Monday, March 26, 2012

To Everything, Turn, Turn, Turn...

my Stargazer lily shoot

To my amusement, something is coming up late in my garden...Treavor's Christmas present!

For a present last December, I planted five Stargazer lily bulbs in my garden. These lilies are Treavor's favorite.  Last year, while walking at a big market with Steph and her kids, we happened upon a merchant selling these bulbs, ripe with promise.  It was actually Steph's idea, to plant them for Christmas.  But, I stole her idea and promptly bought them.  :)  The merchant said that they would bloom in three month's time, so I planted them in early December and figured there would be plenty of time for us to enjoy them before we left for America.  

I researched how and where to plant them, settled them in the dirt just right, positioned them in perfect afternoon sun, watered them faithfully and keep them properly drained (I read that if they stay too moist, they will die, for sure).  For months now, I checked the soil for signs of life and even dug them up twice to see if they were even taking root!  I felt like a gardening failure, and a bad present-buyer, for even trying to grow something I had no experience doing.  But, a few days ago, I saw a blade of green hope popping up from the ground.  Today, three of the five bulbs have sprouted.  Joy and sorrow took me by surprise!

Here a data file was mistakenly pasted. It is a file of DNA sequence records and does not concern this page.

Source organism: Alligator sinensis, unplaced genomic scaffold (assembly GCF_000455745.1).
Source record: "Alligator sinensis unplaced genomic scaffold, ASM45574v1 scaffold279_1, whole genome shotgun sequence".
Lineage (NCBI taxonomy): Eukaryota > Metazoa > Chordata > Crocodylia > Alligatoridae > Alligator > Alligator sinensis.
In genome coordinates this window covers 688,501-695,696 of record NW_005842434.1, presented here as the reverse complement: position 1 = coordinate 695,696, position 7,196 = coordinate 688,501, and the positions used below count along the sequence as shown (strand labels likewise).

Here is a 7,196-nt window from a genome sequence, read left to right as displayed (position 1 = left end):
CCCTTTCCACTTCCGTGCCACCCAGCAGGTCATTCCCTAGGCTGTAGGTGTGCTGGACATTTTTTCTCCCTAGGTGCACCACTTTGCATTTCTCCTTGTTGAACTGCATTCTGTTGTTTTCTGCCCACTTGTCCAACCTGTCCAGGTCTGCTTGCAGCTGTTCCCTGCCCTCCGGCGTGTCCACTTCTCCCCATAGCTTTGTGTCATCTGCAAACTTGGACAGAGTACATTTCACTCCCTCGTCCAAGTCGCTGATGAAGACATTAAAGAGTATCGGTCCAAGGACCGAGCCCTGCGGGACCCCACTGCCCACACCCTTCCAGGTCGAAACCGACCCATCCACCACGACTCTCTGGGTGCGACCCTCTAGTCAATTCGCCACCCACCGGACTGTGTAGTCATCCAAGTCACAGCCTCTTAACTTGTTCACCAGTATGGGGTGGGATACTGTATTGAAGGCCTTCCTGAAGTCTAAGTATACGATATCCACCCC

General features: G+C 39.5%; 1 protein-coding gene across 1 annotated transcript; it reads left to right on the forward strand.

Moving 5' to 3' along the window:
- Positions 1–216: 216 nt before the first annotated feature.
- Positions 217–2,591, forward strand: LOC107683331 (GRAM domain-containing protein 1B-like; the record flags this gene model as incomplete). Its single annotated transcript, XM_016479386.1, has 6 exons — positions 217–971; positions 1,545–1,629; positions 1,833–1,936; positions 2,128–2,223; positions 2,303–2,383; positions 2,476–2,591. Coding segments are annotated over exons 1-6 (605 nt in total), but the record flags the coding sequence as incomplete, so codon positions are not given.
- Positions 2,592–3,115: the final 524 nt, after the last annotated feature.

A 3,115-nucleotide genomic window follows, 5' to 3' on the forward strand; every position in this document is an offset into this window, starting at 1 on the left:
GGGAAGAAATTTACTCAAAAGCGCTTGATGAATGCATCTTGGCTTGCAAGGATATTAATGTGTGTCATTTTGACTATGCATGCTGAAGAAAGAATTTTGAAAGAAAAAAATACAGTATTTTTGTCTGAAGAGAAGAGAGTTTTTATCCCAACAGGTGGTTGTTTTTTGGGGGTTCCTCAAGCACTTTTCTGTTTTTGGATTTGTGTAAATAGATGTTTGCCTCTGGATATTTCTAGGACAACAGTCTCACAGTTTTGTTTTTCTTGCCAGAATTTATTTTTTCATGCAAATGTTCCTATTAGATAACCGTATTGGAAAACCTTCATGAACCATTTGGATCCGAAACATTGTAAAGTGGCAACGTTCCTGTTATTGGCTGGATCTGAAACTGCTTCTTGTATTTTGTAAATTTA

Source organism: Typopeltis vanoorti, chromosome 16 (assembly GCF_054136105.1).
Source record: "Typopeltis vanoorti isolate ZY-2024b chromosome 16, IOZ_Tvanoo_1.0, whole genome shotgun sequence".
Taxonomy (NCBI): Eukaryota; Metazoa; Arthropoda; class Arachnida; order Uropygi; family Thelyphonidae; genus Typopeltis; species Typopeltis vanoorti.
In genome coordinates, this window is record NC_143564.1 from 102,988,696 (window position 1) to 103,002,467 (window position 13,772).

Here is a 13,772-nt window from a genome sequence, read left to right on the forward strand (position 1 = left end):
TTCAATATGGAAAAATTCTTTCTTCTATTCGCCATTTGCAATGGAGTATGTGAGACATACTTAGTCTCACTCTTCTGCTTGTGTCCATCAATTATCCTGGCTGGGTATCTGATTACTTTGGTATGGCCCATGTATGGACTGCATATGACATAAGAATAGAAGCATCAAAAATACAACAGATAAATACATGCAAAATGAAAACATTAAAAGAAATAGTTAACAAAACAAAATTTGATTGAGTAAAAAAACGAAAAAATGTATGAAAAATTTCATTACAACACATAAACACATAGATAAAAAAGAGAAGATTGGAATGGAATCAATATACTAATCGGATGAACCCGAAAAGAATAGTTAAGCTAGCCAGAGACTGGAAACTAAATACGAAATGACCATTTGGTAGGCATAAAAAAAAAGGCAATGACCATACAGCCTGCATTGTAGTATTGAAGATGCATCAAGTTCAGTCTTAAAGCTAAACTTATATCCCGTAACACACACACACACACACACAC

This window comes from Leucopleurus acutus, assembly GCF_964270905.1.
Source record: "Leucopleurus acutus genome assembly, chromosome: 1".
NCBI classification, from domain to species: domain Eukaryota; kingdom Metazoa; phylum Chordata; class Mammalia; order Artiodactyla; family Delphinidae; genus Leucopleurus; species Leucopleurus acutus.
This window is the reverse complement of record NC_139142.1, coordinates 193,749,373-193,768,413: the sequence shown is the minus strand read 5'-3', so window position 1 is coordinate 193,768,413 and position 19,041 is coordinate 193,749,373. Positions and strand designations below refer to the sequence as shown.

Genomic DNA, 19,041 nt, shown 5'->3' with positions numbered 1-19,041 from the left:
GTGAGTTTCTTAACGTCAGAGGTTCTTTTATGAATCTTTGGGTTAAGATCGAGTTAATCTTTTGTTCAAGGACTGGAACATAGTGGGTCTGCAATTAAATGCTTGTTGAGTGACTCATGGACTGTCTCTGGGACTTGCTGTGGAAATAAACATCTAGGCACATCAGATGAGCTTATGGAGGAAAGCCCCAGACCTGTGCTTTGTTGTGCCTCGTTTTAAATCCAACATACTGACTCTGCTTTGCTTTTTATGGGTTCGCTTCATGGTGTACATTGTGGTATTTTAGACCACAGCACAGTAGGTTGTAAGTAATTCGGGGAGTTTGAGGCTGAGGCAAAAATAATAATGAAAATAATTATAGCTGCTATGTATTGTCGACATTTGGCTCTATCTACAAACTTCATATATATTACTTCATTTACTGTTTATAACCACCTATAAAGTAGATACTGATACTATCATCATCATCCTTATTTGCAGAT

I feel joy; because something I planted and cared for is actually succeeding.  I feel sorrow; because we are leaving for America in 4 days, and we will probably not be able to even enjoy their beauty.  Someone else, probably my flower-loving neighbor I will entrust them to, will get to behold those awe-inspiring purple, pink and white splashes on its petals.  I have sowed, and someone else gets to reap the benefits.

The picture of words that I am painting above about my lily plants really spoke to me this morning as I thought about our work here.  I even started humming that famous 60's song "Turn! Turn! Turn! (To Everything There Is A Season)" know, the one that was basically copied out of Ecclesiastes 3:

Ecclesiastes 3:1-8

 1To every thing there is a season, and a time to every purpose under the heaven:
 2A time to be born, and a time to die; a time to plant, and a time to pluck up that which is planted;
 3A time to kill, and a time to heal; a time to break down, and a time to build up;
 4A time to weep, and a time to laugh; a time to mourn, and a time to dance;
 5A time to cast away stones, and a time to gather stones together; a time to embrace, and a time to refrain from embracing;
 6A time to get, and a time to lose; a time to keep, and a time to cast away;
 7A time to rend, and a time to sew; a time to keep silence, and a time to speak;
 8A time to love, and a time to hate; a time of war, and a time of peace.

One of my five orchids that are sprouting new branches for future blooms

my orange tree's mini-fruits, not quite ready to eat

my jasmine flowers, on the verge of blooming and spreading an unforgettable scent!

When we left from America over three years ago, there were so many thing that we left that were in the middle, or right about to come to be; marriages, births of babies, changes in families, deaths of loved ones, divorces, people moving cities, leaders coming in and out of influence, political changes, etc.  We came here and "missed" these things coming to fruition. Some good, some bad...but it was change, all the same.